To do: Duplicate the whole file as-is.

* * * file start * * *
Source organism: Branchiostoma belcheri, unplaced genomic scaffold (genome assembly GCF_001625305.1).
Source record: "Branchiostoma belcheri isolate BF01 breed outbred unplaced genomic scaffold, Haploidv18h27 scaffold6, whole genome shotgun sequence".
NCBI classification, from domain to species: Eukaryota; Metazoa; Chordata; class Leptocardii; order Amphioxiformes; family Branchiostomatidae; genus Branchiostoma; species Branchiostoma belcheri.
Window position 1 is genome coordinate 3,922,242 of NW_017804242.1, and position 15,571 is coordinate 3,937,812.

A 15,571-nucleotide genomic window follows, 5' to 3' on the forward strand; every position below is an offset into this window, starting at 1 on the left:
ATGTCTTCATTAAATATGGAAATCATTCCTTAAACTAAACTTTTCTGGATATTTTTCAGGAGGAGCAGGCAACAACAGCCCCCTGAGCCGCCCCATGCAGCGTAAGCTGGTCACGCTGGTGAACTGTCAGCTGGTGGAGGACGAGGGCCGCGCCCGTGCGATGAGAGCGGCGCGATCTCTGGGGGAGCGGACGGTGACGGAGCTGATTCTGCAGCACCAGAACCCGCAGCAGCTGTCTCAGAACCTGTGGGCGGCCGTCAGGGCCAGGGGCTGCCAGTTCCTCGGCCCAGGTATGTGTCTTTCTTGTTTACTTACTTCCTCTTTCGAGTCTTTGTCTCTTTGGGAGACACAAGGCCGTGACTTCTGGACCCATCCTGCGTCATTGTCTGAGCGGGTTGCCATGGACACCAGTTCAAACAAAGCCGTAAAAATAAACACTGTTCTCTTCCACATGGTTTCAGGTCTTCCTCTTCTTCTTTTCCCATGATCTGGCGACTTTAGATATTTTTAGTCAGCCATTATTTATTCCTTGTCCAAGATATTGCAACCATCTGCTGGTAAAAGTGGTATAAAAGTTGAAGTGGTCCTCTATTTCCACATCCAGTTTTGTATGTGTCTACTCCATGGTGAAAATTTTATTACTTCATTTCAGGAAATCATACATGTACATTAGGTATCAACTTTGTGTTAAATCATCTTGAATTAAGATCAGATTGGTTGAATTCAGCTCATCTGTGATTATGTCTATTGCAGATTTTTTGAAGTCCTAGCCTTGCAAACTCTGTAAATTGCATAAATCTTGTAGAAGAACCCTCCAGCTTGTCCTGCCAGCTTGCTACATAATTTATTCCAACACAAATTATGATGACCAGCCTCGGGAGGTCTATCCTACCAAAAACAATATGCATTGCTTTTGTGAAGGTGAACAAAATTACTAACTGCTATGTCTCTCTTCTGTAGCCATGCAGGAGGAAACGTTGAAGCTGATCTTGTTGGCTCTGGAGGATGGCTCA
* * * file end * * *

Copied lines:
Source organism: Branchiostoma belcheri, unplaced genomic scaffold (genome assembly GCF_001625305.1).
Source record: "Branchiostoma belcheri isolate BF01 breed outbred unplaced genomic scaffold, Haploidv18h27 scaffold6, whole genome shotgun sequence".
NCBI classification, from domain to species: Eukaryota; Metazoa; Chordata; class Leptocardii; order Amphioxiformes; family Branchiostomatidae; genus Branchiostoma; species Branchiostoma belcheri.
Window position 1 is genome coordinate 3,922,242 of NW_017804242.1, and position 15,571 is coordinate 3,937,812.

A 15,571-nucleotide genomic window follows, 5' to 3' on the forward strand; every position below is an offset into this window, starting at 1 on the left:
ATGTCTTCATTAAATATGGAAATCATTCCTTAAACTAAACTTTTCTGGATATTTTTCAGGAGGAGCAGGCAACAACAGCCCCCTGAGCCGCCCCATGCAGCGTAAGCTGGTCACGCTGGTGAACTGTCAGCTGGTGGAGGACGAGGGCCGCGCCCGTGCGATGAGAGCGGCGCGATCTCTGGGGGAGCGGACGGTGACGGAGCTGATTCTGCAGCACCAGAACCCGCAGCAGCTGTCTCAGAACCTGTGGGCGGCCGTCAGGGCCAGGGGCTGCCAGTTCCTCGGCCCAGGTATGTGTCTTTCTTGTTTACTTACTTCCTCTTTCGAGTCTTTGTCTCTTTGGGAGACACAAGGCCGTGACTTCTGGACCCATCCTGCGTCATTGTCTGAGCGGGTTGCCATGGACACCAGTTCAAACAAAGCCGTAAAAATAAACACTGTTCTCTTCCACATGGTTTCAGGTCTTCCTCTTCTTCTTTTCCCATGATCTGGCGACTTTAGATATTTTTAGTCAGCCATTATTTATTCCTTGTCCAAGATATTGCAACCATCTGCTGGTAAAAGTGGTATAAAAGTTGAAGTGGTCCTCTATTTCCACATCCAGTTTTGTATGTGTCTACTCCATGGTGAAAATTTTATTACTTCATTTCAGGAAATCATACATGTACATTAGGTATCAACTTTGTGTTAAATCATCTTGAATTAAGATCAGATTGGTTGAATTCAGCTCATCTGTGATTATGTCTATTGCAGATTTTTTGAAGTCCTAGCCTTGCAAACTCTGTAAATTGCATAAATCTTGTAGAAGAACCCTCCAGCTTGTCCTGCCAGCTTGCTACATAATTTATTCCAACACAAATTATGATGACCAGCCTCGGGAGGTCTATCCTACCAAAAACAATATGCATTGCTTTTGTGAAGGTGAACAAAATTACTAACTGCTATGTCTCTCTTCTGTAGCCATGCAGGAGGAAACGTTGAAGCTGATCTTGTTGGCTCTGGAGGATGGCTCA